21 November 2012

GAMBIT- Review

Producer Mike Lobell has been slaving away on a remake of the 1966 crime caper Gambit for some time now. Through 15 years of development, it attracted multple directors, from Alexander Payne to Robert Altman, stars like Hugh Grant and Reese Witherspoon, and, most pertinently, a script by Joel and Ethan Coen. Reading around the film's imperilled journey to fruition, I'm not sure if they've touched it since their initial rewrite in 2003, but it's their names that grace the poster all the same.

So, Gambit reinvents conman Harry Dean as a long-suffering art curator, who hates his boss, a billionaire shitbag called Lionel Shabandar. Planning to exploit Shabandar's obsession with acquiring a Monet painting and completing his art collection, Harry enlists the help of a master forger known only as the Major, and P.J, a cowgirl whose G.I. grandfather was amongst the Americans who liberated Haystacks from the Nazis. The plan seems foolproof, but the world doesn't always look the way that Harry sees it, and the longer it goes on, the caper does more and more damage to Harry's bank balance, to say nothing of his dignity.

Irrespective of the script's age, there are unmistakable marks of the Coen brothers' work- while its detractors might call it an imitation, in keeping with the film's art forgery plot, they would have been working on this in the period that produced the underrated screwball romcom Intolerable Cruelty, and the rightly panned remake of The Ladykillers. Those marks I mentioned are obvious from the get-go, with Tom Courtenay's Major serving as the film's narrator. The lighter tone doesn't require the gravitas of Sam Elliott, and nor does the narration become overbearing. In fact, I really liked the deft way in which the script explains Harry's plan in the first ten minutes, by showing how the whole film plays out in his imagination.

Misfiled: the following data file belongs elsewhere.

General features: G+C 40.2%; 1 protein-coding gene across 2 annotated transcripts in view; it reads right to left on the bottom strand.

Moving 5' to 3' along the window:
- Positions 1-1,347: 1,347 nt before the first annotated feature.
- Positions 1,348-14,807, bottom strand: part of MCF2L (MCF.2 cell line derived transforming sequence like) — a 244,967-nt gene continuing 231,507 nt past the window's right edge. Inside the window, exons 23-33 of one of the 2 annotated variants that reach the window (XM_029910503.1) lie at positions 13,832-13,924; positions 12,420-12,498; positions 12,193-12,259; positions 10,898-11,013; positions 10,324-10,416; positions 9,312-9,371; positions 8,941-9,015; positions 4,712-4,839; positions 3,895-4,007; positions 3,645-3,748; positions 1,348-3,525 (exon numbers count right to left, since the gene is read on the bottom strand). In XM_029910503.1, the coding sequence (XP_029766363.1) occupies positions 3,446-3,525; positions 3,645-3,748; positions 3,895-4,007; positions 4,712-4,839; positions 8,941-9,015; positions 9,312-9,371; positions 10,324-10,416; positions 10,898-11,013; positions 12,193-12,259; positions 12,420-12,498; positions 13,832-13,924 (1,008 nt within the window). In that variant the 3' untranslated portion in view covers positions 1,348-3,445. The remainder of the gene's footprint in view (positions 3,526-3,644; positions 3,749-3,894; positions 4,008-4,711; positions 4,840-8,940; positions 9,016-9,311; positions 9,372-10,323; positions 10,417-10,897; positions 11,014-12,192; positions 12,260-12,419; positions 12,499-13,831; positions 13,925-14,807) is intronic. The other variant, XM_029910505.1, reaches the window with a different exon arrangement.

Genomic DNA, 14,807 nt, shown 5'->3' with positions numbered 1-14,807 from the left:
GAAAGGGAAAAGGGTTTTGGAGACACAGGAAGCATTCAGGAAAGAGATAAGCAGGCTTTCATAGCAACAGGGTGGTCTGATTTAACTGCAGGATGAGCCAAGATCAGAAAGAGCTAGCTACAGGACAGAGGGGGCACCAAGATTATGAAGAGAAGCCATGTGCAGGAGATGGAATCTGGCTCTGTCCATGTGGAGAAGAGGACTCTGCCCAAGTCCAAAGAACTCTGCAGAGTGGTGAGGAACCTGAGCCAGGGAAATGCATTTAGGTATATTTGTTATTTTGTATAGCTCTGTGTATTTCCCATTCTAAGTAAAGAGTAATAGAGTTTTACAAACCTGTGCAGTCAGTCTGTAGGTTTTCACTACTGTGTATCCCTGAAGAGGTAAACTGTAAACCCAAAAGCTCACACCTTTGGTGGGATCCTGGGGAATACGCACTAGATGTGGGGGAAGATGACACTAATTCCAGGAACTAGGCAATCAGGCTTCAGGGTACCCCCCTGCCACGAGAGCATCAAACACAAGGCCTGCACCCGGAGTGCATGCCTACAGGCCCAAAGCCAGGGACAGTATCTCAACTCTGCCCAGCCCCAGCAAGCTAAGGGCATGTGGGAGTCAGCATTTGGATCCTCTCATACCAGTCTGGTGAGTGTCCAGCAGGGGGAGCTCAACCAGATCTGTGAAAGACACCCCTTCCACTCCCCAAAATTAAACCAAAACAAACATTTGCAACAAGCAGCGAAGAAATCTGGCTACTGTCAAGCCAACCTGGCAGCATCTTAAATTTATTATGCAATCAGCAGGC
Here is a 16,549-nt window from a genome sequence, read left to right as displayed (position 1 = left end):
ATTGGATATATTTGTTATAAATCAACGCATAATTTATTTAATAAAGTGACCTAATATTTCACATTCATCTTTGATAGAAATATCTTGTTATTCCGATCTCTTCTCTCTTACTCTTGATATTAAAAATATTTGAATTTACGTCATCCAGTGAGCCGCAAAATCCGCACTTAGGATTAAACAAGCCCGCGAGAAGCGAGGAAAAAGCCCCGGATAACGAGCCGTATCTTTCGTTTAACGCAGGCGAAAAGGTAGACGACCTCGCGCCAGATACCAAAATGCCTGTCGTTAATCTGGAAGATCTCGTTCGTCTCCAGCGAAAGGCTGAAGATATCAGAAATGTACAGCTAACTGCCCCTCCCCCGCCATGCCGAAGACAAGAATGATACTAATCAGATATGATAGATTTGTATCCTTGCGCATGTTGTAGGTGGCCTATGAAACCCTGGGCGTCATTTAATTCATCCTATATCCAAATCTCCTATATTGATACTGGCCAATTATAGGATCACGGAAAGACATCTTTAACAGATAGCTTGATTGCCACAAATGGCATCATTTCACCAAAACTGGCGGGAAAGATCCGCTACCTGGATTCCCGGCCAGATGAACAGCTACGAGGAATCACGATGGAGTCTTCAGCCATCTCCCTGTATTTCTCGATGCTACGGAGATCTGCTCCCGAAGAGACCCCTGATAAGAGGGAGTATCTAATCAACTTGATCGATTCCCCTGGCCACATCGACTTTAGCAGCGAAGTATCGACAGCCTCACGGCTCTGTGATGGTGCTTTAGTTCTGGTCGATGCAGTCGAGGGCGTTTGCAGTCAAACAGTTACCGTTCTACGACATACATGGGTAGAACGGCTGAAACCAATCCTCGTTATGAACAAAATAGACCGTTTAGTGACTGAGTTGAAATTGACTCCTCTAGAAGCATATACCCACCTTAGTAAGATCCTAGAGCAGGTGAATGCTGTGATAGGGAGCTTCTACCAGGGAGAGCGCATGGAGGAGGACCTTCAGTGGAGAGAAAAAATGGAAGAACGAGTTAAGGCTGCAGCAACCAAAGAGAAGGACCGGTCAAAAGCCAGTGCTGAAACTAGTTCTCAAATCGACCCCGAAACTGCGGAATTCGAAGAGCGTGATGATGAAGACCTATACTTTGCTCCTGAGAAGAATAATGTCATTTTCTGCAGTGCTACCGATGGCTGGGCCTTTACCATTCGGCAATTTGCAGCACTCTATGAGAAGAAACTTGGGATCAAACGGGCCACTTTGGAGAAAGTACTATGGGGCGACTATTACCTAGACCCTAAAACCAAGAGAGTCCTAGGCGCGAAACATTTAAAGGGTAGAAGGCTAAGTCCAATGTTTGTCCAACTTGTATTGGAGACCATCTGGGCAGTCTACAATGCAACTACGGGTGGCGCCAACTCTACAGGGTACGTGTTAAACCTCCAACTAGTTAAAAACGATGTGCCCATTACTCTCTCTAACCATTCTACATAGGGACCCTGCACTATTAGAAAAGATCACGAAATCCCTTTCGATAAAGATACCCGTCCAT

Avoiding the exposition of other heist films or caper thrillers, we learn about Harry's character, as he's sympathetically played by Colin Firth, as well as getting the business of plotting out of the way right at the beginning. In this sequence, Firth is debonair, and more reminiscent of Michael Caine circa 1966. For the rest of the film, he's endearingly shit, bumbling through his long con with little in the way of self-awareness, or pragmatism. His performance is indicative of how the film's eventual incarnation on screen is bolstered by great performances, and not by a script that might have needed a couple more drafts.

Although it wouldn't be unheard of, for the script to have been doctored by other writers since the Coens took a pass at it, it does seem like a first draft Coen brothers movie, if not necessarily an imitation. For instance, you can imagine that subsequent drafts would have worked on the chemistry between Harry and P.J a little more, for better or worse. Cameron Diaz is good in the role, but there's no romantic subplot in which Firth is required to flirt with her, and their bickering seems less than enthusiastic.

Similarly, there's less than I'd have liked of Alan Rickman's enjoyably grumpy media tycoon. The trailers play up Shabandar to be more eccentric, but many of those clips come from the sequence in Harry's imagination, right at the beginning of the film. It seems like a while since we've seen Rickman in a role like this, and he's detached from the main comic setpieces to the point where his role in the plot kind of outlives the character. He was made to play a Coen brothers villain, and I hope he works with them on one of their own projects somewhere down the line.

Gambit has gotten a lot of unfairly dismissive reviews for a film that is, at worst, something of a curate's egg. The good things, including the lead performances and an increasingly absurd second-act setpiece that takes place in and around the Savoy hotel, is all very endearing, and serves as a fitting homage to the sub-genre in which the original film partook. The only really bad things in there come from a sense of missed opportunity, and the feeling that it's been slightly hobbled by its time in development. At the same time, its redeeming qualities measure up to an enjoyable and slightly nostalgic crime caper.

Gambit is now showing in cinemas nationwide.
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If you've seen Gambit
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I'm Mark the mad prophet, and until next time, don't watch anything I wouldn't watch.

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